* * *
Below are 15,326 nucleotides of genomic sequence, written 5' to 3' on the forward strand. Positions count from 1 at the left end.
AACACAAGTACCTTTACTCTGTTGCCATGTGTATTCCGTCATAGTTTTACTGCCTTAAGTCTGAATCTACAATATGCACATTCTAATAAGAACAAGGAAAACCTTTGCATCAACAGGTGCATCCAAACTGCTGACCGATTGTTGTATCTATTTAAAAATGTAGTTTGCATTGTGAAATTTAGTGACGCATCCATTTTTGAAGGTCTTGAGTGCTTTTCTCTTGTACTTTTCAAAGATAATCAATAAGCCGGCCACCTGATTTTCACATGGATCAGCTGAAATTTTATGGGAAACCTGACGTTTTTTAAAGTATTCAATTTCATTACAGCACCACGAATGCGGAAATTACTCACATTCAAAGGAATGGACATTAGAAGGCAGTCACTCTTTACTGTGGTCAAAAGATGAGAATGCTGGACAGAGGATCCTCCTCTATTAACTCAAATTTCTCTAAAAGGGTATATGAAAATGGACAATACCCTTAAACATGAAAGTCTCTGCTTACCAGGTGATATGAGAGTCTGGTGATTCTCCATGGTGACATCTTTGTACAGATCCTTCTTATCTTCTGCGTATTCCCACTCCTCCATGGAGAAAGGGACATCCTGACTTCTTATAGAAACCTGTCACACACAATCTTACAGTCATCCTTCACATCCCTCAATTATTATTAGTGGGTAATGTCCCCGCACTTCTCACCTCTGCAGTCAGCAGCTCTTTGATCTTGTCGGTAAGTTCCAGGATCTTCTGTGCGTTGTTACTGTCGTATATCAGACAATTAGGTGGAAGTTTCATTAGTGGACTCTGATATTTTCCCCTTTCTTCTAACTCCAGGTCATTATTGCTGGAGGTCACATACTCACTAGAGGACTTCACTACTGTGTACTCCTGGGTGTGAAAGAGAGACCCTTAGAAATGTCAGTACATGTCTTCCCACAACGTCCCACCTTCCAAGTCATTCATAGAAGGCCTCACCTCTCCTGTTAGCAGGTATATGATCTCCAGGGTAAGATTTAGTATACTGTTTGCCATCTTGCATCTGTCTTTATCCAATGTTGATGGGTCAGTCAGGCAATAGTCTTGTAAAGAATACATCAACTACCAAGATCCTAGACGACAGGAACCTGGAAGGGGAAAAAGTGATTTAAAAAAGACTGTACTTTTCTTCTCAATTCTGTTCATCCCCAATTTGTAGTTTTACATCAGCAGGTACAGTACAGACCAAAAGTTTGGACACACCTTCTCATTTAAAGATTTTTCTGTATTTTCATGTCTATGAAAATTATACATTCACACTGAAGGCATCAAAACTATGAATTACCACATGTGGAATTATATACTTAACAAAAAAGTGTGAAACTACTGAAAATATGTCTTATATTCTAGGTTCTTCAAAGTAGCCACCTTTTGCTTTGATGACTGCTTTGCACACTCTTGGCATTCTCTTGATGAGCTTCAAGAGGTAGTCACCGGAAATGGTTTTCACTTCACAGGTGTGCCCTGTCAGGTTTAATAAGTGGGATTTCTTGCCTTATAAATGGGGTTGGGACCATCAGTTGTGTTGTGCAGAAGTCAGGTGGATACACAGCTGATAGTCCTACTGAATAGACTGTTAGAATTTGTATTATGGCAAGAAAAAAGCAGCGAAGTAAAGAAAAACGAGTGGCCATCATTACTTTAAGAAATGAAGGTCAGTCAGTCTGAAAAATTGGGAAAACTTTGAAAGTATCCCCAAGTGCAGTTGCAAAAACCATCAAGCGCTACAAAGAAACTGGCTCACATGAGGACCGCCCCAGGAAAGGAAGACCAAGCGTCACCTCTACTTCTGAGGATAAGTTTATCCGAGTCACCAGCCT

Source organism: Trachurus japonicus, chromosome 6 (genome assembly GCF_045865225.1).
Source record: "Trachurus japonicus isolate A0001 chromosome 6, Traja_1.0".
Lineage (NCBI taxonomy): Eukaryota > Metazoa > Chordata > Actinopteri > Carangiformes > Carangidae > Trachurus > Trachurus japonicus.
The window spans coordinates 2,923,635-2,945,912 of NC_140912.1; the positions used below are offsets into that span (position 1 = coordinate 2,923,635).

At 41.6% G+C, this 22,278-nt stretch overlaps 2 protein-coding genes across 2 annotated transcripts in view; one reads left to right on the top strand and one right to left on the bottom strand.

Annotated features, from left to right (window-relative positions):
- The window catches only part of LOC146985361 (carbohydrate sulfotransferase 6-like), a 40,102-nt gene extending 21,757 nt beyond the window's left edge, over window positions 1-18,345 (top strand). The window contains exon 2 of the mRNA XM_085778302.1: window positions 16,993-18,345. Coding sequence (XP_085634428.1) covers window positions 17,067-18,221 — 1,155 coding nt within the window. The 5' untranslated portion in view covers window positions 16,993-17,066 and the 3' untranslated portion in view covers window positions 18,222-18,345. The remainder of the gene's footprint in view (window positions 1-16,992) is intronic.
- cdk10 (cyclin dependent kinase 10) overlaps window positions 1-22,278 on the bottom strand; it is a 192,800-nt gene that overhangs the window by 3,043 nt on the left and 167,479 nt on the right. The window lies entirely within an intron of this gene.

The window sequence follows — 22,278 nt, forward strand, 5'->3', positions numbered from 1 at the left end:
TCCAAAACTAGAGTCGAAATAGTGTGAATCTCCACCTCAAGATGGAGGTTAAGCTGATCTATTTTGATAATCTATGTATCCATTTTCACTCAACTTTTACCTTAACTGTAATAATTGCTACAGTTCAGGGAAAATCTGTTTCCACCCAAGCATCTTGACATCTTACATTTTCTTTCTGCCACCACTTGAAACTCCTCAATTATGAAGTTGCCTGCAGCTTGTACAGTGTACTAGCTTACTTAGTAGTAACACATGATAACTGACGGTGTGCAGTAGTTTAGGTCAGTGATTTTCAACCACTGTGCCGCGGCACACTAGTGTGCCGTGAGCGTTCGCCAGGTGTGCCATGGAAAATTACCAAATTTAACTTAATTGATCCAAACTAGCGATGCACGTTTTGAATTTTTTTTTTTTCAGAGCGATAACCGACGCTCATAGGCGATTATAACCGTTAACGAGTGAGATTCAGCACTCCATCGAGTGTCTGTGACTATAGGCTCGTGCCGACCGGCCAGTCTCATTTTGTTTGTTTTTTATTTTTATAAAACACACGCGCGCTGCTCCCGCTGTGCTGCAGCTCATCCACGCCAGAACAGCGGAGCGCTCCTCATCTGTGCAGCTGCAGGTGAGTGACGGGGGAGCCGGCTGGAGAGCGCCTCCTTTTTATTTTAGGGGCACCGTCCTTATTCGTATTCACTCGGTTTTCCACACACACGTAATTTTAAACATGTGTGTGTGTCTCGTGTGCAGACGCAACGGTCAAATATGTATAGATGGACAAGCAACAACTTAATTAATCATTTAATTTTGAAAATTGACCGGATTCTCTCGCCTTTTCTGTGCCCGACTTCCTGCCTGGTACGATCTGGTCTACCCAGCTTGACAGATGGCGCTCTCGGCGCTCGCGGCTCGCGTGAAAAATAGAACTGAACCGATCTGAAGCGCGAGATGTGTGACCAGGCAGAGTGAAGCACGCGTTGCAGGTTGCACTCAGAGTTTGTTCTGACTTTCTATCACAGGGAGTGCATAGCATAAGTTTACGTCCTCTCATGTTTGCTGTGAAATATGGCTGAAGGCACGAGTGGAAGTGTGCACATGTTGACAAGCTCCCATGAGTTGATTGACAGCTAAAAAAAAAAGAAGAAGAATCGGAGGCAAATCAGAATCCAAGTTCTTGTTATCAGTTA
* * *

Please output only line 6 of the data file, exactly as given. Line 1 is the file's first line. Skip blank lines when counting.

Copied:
The window spans coordinates 2,923,635-2,945,912 of NC_140912.1; the positions used below are offsets into that span (position 1 = coordinate 2,923,635).